Archbishop Fred Hiltz
Photo: Art Babych
General Synod 2010 did not approve the so-called local option that would allow dioceses to grant same-sex blessings. Neither did it take a legislative decision on the matter.
It did, however, recognize that local option has been exercised by some and may be taken by others in future, even though “it’s not local option approved by the national church...,” said Archbishop Fred Hiltz, primate of the Anglican Church of Canada.
“We’re not ready as a national church to say, ‘We’re building this into our doctrine that we approve of same-sex unions,’ ” he told a press conference following the close of General Synod 2010 in Halifax. What synod did say was, “We need to have more conversation,” confirmed Archbishop Hiltz, adding, “That’s an action.”
The report on sexual discernment, finalized after a series of discussions by members, acknowledges “diverse pastoral practices as dioceses respond to their own missional contexts.” The report also acknowledged “the continuing commitment to develop generous pastoral responses” to gay and lesbian members of the church.
The statement recognizes the reality of the Anglican Church of Canada right now, said Archbishop Hiltz. “We’re not in a position to be going back to dioceses where they’ve made decisions one way or the other, to say, ‘You must change your mind on this.’ ”
Archbishop Hiltz called the synod’s acceptance of the report a “watershed moment” for the life of the church and its place in the worldwide Anglican Communion.
“There’s been healing in this church,” he declared. “We’re no longer demonizing one another…We’re regarding one another differently…more patiently, more graciously.”
As he stood in line to say goodbye to synod members, the primate said a majority expressed that they had “so much more hope” for the church and were “proud to be Anglican.”
The level of conversations around the thorny issue of human sexuality was different than it had been in previous synods, he noted.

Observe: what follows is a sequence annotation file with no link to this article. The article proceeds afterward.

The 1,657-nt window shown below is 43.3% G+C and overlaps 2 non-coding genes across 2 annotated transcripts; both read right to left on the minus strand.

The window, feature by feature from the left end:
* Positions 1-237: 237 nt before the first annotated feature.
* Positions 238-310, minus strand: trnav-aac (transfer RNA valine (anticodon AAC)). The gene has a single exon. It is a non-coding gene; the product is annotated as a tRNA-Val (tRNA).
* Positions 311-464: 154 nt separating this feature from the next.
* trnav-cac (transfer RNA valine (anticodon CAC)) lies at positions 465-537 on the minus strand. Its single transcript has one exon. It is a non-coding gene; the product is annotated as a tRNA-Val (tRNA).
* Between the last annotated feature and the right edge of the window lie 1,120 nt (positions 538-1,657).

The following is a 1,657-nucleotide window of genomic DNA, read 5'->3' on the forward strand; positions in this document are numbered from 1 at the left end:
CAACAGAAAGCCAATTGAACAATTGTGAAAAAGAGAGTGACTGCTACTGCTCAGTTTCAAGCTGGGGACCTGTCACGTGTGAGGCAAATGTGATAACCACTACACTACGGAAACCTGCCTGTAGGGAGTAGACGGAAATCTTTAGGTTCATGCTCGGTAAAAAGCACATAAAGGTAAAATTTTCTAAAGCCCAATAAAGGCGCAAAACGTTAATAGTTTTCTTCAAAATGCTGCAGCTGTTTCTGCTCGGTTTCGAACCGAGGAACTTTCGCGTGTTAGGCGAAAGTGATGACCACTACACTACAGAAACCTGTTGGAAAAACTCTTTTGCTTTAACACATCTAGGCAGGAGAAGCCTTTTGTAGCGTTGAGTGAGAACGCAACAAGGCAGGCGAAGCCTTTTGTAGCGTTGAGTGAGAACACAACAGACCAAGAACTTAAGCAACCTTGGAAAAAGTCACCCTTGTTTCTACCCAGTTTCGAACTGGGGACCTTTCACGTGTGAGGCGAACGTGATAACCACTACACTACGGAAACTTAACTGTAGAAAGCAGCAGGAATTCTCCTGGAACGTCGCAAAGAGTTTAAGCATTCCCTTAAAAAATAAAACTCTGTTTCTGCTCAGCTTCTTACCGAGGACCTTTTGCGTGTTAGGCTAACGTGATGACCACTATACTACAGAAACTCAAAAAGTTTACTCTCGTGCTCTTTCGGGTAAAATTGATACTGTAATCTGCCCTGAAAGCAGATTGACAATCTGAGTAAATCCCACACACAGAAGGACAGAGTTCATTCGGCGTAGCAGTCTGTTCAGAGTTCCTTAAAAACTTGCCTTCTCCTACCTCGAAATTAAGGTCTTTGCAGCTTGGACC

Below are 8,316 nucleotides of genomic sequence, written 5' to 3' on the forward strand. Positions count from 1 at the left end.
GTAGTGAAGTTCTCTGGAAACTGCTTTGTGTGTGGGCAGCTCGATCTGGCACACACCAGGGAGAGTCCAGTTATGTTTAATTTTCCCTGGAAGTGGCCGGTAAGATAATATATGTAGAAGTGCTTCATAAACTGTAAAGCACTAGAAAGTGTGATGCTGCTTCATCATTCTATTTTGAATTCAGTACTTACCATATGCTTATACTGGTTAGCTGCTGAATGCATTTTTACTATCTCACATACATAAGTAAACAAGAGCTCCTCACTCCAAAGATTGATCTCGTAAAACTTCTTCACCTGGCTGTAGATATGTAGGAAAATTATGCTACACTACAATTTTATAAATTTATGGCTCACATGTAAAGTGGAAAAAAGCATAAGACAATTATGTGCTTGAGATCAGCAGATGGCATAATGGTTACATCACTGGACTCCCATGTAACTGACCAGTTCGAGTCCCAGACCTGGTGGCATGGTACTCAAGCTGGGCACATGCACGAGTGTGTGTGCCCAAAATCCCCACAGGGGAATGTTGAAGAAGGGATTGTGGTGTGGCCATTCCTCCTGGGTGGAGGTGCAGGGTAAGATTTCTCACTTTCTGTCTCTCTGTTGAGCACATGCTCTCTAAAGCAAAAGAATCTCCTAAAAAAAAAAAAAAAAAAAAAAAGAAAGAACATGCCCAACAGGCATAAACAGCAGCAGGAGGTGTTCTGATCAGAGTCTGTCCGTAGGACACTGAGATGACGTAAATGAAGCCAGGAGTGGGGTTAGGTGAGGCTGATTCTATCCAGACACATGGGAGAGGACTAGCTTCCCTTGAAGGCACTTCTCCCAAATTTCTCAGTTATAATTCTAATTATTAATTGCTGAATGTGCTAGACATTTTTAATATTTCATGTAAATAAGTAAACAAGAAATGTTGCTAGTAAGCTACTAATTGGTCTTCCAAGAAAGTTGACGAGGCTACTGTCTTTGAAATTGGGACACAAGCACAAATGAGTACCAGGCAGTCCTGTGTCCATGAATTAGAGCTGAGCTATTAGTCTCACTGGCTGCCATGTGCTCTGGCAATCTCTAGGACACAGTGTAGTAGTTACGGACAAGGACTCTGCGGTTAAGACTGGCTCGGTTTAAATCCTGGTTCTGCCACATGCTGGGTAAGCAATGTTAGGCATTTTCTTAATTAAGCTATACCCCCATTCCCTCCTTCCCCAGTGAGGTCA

The process for discerning what to do with the issue that has divided Anglicans in Canada and worldwide was “Spirit-led,” said Archbishop Hiltz. “Now is not the time to force the issue by a resolution because we’re not ready for that kind of step,” he said. The church needs to continue talking, said Archbishop Hiltz.
This time around, members ended synod “feeling the body of Christ is not quite so fractured, bruised and broken,” said Archbishop Hiltz. He saw people representing various theological divides on the matter of human sexuality “embracing on the floor of synod and at socials.” He had hoped that “they would get to that point and they did.”
Asked whether he thought the rest of the Communion would see General Synod’s decision as evidence of “gracious restraint” that has been urged by some of its bodies, he said, “Some will and some won’t.”
Archbishop Hiltz said that he would inform the Archbishop of Canterbury, Rowan Williams, about what the synod has decided.
Archbishop Hiltz also emphasized that at synod, members did not just talk about issues that divide them. Rather, they were challenged to “think about the world in which we live… what we’re doing to respond to world’s suffering.” The issues that Anglicans in Canada think are so compelling “pale in comparison to issues that other people in the world face day to day,” he said. He noted how synod had heard from the bishop of the Episcopal diocese of Jerusalem, Suheil Dawani, about what it means to live in a place where conflict is an everyday reality.
He cited some “very historic and holy moments” at synod, including the granting of canonical recognition to the National Indigenous Anglican Bishop, the Anglican Council of Indigenous Peoples, and Sacred Circle. They are “very much part of the fabric of the church,” he said.
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